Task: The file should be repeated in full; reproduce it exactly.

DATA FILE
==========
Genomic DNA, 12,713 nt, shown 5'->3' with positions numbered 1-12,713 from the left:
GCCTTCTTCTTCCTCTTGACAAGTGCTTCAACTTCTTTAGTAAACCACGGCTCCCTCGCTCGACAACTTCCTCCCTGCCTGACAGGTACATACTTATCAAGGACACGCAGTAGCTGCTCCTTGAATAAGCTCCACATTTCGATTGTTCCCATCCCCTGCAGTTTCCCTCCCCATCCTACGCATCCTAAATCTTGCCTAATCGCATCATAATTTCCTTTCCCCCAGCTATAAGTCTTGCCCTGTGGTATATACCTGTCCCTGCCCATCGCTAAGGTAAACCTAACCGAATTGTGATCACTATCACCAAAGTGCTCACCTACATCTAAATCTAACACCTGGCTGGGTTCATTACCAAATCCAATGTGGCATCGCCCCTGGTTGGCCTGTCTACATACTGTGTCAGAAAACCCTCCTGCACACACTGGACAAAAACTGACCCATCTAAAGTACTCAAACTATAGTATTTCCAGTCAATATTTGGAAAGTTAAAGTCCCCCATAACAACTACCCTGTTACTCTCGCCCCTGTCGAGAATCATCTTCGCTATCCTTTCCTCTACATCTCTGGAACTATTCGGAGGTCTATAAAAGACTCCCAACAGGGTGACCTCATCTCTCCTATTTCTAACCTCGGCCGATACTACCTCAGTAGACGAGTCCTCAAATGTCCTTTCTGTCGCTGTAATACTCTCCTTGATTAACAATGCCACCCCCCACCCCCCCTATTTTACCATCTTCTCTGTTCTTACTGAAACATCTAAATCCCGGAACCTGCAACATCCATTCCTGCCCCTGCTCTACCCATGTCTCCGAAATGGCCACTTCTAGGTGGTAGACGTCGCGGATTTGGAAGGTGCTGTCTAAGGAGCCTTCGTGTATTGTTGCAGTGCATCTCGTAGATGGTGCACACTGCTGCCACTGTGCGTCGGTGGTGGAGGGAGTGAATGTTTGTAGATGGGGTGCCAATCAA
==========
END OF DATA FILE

Genomic DNA, 12,713 nt, shown 5'->3' with positions numbered 1-12,713 from the left:
GCCTTCTTCTTCCTCTTGACAAGTGCTTCAACTTCTTTAGTAAACCACGGCTCCCTCGCTCGACAACTTCCTCCCTGCCTGACAGGTACATACTTATCAAGGACACGCAGTAGCTGCTCCTTGAATAAGCTCCACATTTCGATTGTTCCCATCCCCTGCAGTTTCCCTCCCCATCCTACGCATCCTAAATCTTGCCTAATCGCATCATAATTTCCTTTCCCCCAGCTATAAGTCTTGCCCTGTGGTATATACCTGTCCCTGCCCATCGCTAAGGTAAACCTAACCGAATTGTGATCACTATCACCAAAGTGCTCACCTACATCTAAATCTAACACCTGGCTGGGTTCATTACCAAATCCAATGTGGCATCGCCCCTGGTTGGCCTGTCTACATACTGTGTCAGAAAACCCTCCTGCACACACTGGACAAAAACTGACCCATCTAAAGTACTCAAACTATAGTATTTCCAGTCAATATTTGGAAAGTTAAAGTCCCCCATAACAACTACCCTGTTACTCTCGCCCCTGTCGAGAATCATCTTCGCTATCCTTTCCTCTACATCTCTGGAACTATTCGGAGGTCTATAAAAGACTCCCAACAGGGTGACCTCATCTCTCCTATTTCTAACCTCGGCCGATACTACCTCAGTAGACGAGTCCTCAAATGTCCTTTCTGTCGCTGTAATACTCTCCTTGATTAACAATGCCACCCCCCACCCCCCCTATTTTACCATCTTCTCTGTTCTTACTGAAACATCTAAATCCCGGAACCTGCAACATCCATTCCTGCCCCTGCTCTACCCATGTCTCCGAAATGGCCACTTCTAGGTGGTAGACGTCGCGGATTTGGAAGGTGCTGTCTAAGGAGCCTTCGTGTATTGTTGCAGTGCATCTCGTAGATGGTGCACACTGCTGCCACTGTGCGTCGGTGGTGGAGGGAGTGAATGTTTGTAGATGGGGTGCCAATCAA